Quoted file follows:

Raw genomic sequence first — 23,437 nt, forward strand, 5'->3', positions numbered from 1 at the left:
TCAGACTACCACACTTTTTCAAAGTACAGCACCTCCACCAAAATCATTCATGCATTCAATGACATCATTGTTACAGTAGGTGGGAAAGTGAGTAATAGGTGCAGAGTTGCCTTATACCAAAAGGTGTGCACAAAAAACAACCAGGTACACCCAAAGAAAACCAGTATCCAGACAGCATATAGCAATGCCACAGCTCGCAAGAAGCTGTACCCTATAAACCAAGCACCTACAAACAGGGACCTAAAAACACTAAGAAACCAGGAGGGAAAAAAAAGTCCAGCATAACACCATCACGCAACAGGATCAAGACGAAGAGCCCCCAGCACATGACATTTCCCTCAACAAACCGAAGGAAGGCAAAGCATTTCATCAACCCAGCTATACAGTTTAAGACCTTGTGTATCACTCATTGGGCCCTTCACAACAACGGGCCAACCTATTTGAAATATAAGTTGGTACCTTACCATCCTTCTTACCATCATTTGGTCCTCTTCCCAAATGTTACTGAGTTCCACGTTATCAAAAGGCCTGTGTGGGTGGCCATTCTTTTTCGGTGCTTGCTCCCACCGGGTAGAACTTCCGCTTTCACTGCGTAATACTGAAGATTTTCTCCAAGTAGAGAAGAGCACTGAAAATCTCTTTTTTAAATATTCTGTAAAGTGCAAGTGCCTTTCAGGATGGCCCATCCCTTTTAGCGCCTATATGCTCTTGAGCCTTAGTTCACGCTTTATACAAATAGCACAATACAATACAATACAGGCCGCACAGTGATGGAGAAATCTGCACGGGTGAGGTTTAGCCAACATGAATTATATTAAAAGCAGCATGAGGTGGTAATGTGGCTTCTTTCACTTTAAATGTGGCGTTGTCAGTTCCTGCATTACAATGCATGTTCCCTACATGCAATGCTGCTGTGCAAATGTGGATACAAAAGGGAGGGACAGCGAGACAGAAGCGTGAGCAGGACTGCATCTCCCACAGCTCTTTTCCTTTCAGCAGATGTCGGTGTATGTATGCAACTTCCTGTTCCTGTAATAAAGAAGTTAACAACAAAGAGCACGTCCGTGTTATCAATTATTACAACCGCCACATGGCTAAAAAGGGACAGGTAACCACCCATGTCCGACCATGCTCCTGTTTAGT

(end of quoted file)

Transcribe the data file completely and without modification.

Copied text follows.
Raw genomic sequence first — 23,437 nt, forward strand, 5'->3', positions numbered from 1 at the left:
TCAGACTACCACACTTTTTCAAAGTACAGCACCTCCACCAAAATCATTCATGCATTCAATGACATCATTGTTACAGTAGGTGGGAAAGTGAGTAATAGGTGCAGAGTTGCCTTATACCAAAAGGTGTGCACAAAAAACAACCAGGTACACCCAAAGAAAACCAGTATCCAGACAGCATATAGCAATGCCACAGCTCGCAAGAAGCTGTACCCTATAAACCAAGCACCTACAAACAGGGACCTAAAAACACTAAGAAACCAGGAGGGAAAAAAAAGTCCAGCATAACACCATCACGCAACAGGATCAAGACGAAGAGCCCCCAGCACATGACATTTCCCTCAACAAACCGAAGGAAGGCAAAGCATTTCATCAACCCAGCTATACAGTTTAAGACCTTGTGTATCACTCATTGGGCCCTTCACAACAACGGGCCAACCTATTTGAAATATAAGTTGGTACCTTACCATCCTTCTTACCATCATTTGGTCCTCTTCCCAAATGTTACTGAGTTCCACGTTATCAAAAGGCCTGTGTGGGTGGCCATTCTTTTTCGGTGCTTGCTCCCACCGGGTAGAACTTCCGCTTTCACTGCGTAATACTGAAGATTTTCTCCAAGTAGAGAAGAGCACTGAAAATCTCTTTTTTAAATATTCTGTAAAGTGCAAGTGCCTTTCAGGATGGCCCATCCCTTTTAGCGCCTATATGCTCTTGAGCCTTAGTTCACGCTTTATACAAATAGCACAATACAATACAATACAGGCCGCACAGTGATGGAGAAATCTGCACGGGTGAGGTTTAGCCAACATGAATTATATTAAAAGCAGCATGAGGTGGTAATGTGGCTTCTTTCACTTTAAATGTGGCGTTGTCAGTTCCTGCATTACAATGCATGTTCCCTACATGCAATGCTGCTGTGCAAATGTGGATACAAAAGGGAGGGACAGCGAGACAGAAGCGTGAGCAGGACTGCATCTCCCACAGCTCTTTTCCTTTCAGCAGATGTCGGTGTATGTATGCAACTTCCTGTTCCTGTAATAAAGAAGTTAACAACAAAGAGCACGTCCGTGTTATCAATTATTACAACCGCCACATGGCTAAAAAGGGACAGGTAACCACCCATGTCCGACCATGCTCCTGTTTAGT